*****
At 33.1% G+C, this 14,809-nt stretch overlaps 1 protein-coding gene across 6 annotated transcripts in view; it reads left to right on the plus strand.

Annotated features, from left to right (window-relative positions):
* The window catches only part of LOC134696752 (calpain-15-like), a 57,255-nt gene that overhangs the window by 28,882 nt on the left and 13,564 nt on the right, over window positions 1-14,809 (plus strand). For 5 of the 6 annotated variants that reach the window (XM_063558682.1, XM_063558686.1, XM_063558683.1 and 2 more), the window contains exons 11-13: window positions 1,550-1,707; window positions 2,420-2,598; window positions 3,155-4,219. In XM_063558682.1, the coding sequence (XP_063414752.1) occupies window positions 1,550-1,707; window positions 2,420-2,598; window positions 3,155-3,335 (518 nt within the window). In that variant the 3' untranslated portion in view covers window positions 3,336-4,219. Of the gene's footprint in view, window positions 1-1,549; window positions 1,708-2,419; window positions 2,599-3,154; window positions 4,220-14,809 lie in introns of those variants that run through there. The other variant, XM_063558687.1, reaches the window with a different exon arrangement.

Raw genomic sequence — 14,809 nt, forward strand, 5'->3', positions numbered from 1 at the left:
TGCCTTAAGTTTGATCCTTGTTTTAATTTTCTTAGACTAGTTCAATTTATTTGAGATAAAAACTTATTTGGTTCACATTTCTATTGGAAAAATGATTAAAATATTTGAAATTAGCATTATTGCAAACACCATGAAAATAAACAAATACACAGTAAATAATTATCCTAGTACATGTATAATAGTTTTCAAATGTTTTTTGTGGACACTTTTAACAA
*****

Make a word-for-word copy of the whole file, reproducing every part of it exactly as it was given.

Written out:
At 33.1% G+C, this 14,809-nt stretch overlaps 1 protein-coding gene across 6 annotated transcripts in view; it reads left to right on the plus strand.

Annotated features, from left to right (window-relative positions):
* The window catches only part of LOC134696752 (calpain-15-like), a 57,255-nt gene that overhangs the window by 28,882 nt on the left and 13,564 nt on the right, over window positions 1-14,809 (plus strand). For 5 of the 6 annotated variants that reach the window (XM_063558682.1, XM_063558686.1, XM_063558683.1 and 2 more), the window contains exons 11-13: window positions 1,550-1,707; window positions 2,420-2,598; window positions 3,155-4,219. In XM_063558682.1, the coding sequence (XP_063414752.1) occupies window positions 1,550-1,707; window positions 2,420-2,598; window positions 3,155-3,335 (518 nt within the window). In that variant the 3' untranslated portion in view covers window positions 3,336-4,219. Of the gene's footprint in view, window positions 1-1,549; window positions 1,708-2,419; window positions 2,599-3,154; window positions 4,220-14,809 lie in introns of those variants that run through there. The other variant, XM_063558687.1, reaches the window with a different exon arrangement.

Raw genomic sequence — 14,809 nt, forward strand, 5'->3', positions numbered from 1 at the left:
TGCCTTAAGTTTGATCCTTGTTTTAATTTTCTTAGACTAGTTCAATTTATTTGAGATAAAAACTTATTTGGTTCACATTTCTATTGGAAAAATGATTAAAATATTTGAAATTAGCATTATTGCAAACACCATGAAAATAAACAAATACACAGTAAATAATTATCCTAGTACATGTATAATAGTTTTCAAATGTTTTTTGTGGACACTTTTAACAA